Are Link Exchange Emails Dead?

Aug 9, 2010 • 8:45 am | comments (8) by twitter Google+ | Filed Under Link Building Tips & SEO

The top of asking for links, is nothing new. We wrote about link exchanges dozens of times here, heck we know that Tuesday mornings is the best time to send them out to convince people to link to you.

But in 2010, are link exchanges emails still worth it? When you get a link exchange request, do you delete the email without looking? Do you bother reading link exchange emails? Do you bother replying? Do you send them out yourself?

Take our poll:

A WebmasterWorld thread is having a debate on this topic now. Moderator, martinibuster, said:

Virtually ever link request I have received for at least the last six years has been useless trash. If I put a rule on my inbox to permanently delete any email with typical link request subject lines, I am confident I will not miss reading them.

Is it possible that we have reached the end of blind reciprocal link requests and it's time the industry stopped sending them?

Forum discussion at WebmasterWorld.

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08/09/2010 01:13 pm

I still have a ton of success with link request emails -- but I suppose it depends on who you're targeting and what kind of resource you're pitching.

Ian P

08/09/2010 02:55 pm

Yep, I get loads of link requests. I confess I do read them but I'll only take a look at the requesting site if they show in their email that they've actually visited my sites. Otherwise, straight in the trash. I'm generally quite open to link relationships but emails from sites that aren't relevant really annoy me though, just half-assed link building.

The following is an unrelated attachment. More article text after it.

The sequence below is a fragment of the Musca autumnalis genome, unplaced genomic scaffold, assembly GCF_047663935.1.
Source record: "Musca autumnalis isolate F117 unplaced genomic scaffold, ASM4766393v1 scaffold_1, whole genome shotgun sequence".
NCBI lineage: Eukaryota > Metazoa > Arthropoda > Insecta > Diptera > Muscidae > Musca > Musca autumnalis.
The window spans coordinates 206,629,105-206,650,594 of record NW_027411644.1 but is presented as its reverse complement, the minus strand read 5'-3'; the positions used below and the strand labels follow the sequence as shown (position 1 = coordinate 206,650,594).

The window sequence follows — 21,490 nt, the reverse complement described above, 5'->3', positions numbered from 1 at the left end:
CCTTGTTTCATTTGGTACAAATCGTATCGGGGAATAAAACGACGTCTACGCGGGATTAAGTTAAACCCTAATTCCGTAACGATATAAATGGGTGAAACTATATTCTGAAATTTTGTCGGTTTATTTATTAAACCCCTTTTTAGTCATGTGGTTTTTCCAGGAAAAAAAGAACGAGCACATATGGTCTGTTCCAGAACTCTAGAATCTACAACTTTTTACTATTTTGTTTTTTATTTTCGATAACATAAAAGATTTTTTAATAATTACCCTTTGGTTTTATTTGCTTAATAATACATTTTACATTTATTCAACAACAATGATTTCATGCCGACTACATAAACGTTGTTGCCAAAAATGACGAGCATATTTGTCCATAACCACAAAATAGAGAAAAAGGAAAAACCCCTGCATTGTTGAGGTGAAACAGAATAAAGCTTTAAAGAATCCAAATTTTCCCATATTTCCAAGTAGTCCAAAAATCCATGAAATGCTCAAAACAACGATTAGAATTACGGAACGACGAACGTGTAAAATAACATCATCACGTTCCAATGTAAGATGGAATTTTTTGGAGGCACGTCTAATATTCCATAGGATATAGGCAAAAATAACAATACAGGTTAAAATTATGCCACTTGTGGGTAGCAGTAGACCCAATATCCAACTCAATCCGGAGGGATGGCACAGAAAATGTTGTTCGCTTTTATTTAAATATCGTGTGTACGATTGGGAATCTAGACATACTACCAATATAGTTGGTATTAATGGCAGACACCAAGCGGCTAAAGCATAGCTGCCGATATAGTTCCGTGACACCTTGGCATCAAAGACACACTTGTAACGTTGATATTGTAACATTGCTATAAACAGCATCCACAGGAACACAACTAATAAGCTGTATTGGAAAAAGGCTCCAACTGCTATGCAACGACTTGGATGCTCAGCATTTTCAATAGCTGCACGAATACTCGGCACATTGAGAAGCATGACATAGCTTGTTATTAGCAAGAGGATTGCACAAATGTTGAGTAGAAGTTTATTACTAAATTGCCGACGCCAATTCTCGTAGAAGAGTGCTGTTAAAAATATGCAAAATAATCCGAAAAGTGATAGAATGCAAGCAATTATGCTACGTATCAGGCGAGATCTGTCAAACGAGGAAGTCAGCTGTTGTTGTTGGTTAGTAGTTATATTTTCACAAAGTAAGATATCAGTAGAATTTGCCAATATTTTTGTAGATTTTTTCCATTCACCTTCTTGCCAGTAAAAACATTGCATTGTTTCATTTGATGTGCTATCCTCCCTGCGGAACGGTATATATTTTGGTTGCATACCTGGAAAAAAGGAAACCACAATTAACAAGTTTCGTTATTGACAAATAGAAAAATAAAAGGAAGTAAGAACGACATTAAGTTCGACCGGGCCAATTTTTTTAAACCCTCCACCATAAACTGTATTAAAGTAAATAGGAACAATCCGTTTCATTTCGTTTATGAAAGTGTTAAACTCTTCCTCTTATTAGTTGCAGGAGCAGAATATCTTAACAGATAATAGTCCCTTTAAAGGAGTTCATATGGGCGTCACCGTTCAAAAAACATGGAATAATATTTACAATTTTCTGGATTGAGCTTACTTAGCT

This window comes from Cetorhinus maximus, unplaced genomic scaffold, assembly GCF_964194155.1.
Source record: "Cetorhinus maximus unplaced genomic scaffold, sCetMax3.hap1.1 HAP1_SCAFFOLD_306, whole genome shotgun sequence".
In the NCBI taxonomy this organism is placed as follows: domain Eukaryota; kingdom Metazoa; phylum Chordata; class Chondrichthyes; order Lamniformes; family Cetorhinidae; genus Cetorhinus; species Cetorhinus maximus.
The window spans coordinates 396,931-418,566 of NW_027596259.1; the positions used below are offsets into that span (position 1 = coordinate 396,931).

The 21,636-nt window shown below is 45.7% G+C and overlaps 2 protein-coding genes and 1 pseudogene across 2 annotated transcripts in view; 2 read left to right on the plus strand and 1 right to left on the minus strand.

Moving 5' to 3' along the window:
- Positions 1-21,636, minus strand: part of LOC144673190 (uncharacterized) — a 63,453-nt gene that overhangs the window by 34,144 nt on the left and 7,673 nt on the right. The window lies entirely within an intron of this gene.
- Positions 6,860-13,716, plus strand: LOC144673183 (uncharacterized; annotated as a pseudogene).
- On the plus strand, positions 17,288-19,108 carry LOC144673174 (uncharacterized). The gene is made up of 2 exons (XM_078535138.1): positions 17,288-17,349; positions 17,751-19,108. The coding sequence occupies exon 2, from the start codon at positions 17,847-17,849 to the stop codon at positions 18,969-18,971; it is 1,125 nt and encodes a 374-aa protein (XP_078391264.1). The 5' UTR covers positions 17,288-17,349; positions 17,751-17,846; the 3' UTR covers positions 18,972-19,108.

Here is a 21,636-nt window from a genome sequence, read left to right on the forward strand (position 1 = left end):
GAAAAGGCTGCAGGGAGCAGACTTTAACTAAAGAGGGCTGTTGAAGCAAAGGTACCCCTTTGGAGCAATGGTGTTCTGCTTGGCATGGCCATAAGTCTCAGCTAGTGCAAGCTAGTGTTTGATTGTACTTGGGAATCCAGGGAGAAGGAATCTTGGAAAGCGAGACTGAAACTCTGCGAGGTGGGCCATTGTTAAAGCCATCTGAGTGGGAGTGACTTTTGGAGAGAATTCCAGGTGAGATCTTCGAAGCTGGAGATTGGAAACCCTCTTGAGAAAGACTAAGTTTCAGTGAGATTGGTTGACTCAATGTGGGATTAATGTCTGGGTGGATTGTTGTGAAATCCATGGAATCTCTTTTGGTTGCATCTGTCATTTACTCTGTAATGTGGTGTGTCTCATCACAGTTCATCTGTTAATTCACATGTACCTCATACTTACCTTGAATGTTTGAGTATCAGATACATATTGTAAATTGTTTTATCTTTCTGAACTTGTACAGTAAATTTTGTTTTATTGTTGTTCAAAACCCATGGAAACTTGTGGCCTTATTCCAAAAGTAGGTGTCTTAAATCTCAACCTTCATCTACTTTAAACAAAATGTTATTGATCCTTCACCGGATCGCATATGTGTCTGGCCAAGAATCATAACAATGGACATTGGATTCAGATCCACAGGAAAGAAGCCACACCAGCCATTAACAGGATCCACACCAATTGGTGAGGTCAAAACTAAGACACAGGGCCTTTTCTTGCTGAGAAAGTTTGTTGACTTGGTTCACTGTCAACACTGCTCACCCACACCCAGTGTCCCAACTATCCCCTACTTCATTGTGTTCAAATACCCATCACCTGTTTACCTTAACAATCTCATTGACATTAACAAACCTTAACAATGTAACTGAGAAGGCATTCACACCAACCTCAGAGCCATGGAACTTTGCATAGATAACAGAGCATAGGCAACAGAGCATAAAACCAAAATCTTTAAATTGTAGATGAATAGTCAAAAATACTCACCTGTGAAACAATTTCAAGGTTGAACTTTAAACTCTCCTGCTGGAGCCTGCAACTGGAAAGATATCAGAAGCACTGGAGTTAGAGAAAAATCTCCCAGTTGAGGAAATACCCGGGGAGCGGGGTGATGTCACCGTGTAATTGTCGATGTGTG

Michael Martinez

08/09/2010 05:19 pm

I block typical SEO link requests with email filters. The few link requests that get through are not coming from people who care about Toolbar PageRank and search engine results. Keeping that in mind, my responsiveness to link requests has skyrocketed over the past year.

Becky Sharpe

08/09/2010 06:04 pm

Those I get tend to be copying at least one aspect of my business model - so direct competition. Others want free advertising for their business, so I used to direct them to our rates page. I am fascinated by the mantra that links are good for both of us; I can see they would benefit by my significant traffic, but I get a bit lost at the notion that a new and invisible site is going to be good for me. I've given up suggesting a paid link as the response was always shocked horror, and the suggestion that I don't fully understand the egalitarian ethos of the internet.

Shawn McConnell

08/10/2010 01:08 am

I Haven't received requests myself but i guess you have to look at where your site is positioned, most webmasters will look at domain authority and page rank first before sending requests out.

Malte Landwehr

08/12/2010 12:10 pm

I never read them but I know that some people still send out a lot of them on a daily basis AND have success with this method.


08/22/2010 02:05 pm

I am not generally getting in inbox. But i prefer article writing and direct link exchange. In my site, Every visitor link is shared in five different pages. But i haven't got any emails :-)

SEO Professionals

08/22/2011 06:32 am

Link exchange has proved to be one of the easiest ways for a website, especially a just-out one, to get the thick net of backlinks needed for high rankings in Google. All you need is to find a hoped-for link-exchange partner (a website relevant to your business niche and already in good with Google), put a link to it from your page and get a link pointing to your site from his page. What can be easier, especially when there are all kinds of link-exchange software to help you up? Yet even this "easiest" way has its pitfalls, minimizing the payoff of this traffic- and sales-promising strategy. And writing convincing link-exchange requests for most website owners turns out to be the main one.

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